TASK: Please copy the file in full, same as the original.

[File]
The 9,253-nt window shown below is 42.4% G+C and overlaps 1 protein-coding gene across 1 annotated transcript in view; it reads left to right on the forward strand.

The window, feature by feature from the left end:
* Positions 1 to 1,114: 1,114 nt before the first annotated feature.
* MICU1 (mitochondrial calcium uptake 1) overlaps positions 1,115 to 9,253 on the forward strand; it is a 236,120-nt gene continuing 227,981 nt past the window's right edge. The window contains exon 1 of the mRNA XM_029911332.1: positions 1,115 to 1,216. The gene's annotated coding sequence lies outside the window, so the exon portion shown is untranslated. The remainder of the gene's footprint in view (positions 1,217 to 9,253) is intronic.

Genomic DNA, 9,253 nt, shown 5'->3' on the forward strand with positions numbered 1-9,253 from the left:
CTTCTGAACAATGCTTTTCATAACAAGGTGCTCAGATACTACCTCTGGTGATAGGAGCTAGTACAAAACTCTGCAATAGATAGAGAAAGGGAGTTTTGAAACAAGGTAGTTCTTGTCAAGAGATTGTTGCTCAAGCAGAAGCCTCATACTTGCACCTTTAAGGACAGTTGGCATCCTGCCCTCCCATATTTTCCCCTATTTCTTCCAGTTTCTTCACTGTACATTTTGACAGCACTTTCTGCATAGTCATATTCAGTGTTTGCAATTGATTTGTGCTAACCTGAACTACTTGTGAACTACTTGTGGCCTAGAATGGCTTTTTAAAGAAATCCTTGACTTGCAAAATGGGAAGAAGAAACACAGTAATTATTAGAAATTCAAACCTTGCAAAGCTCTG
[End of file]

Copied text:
The 9,253-nt window shown below is 42.4% G+C and overlaps 1 protein-coding gene across 1 annotated transcript in view; it reads left to right on the forward strand.

The window, feature by feature from the left end:
* Positions 1 to 1,114: 1,114 nt before the first annotated feature.
* MICU1 (mitochondrial calcium uptake 1) overlaps positions 1,115 to 9,253 on the forward strand; it is a 236,120-nt gene continuing 227,981 nt past the window's right edge. The window contains exon 1 of the mRNA XM_029911332.1: positions 1,115 to 1,216. The gene's annotated coding sequence lies outside the window, so the exon portion shown is untranslated. The remainder of the gene's footprint in view (positions 1,217 to 9,253) is intronic.

Genomic DNA, 9,253 nt, shown 5'->3' on the forward strand with positions numbered 1-9,253 from the left:
CTTCTGAACAATGCTTTTCATAACAAGGTGCTCAGATACTACCTCTGGTGATAGGAGCTAGTACAAAACTCTGCAATAGATAGAGAAAGGGAGTTTTGAAACAAGGTAGTTCTTGTCAAGAGATTGTTGCTCAAGCAGAAGCCTCATACTTGCACCTTTAAGGACAGTTGGCATCCTGCCCTCCCATATTTTCCCCTATTTCTTCCAGTTTCTTCACTGTACATTTTGACAGCACTTTCTGCATAGTCATATTCAGTGTTTGCAATTGATTTGTGCTAACCTGAACTACTTGTGAACTACTTGTGGCCTAGAATGGCTTTTTAAAGAAATCCTTGACTTGCAAAATGGGAAGAAGAAACACAGTAATTATTAGAAATTCAAACCTTGCAAAGCTCTG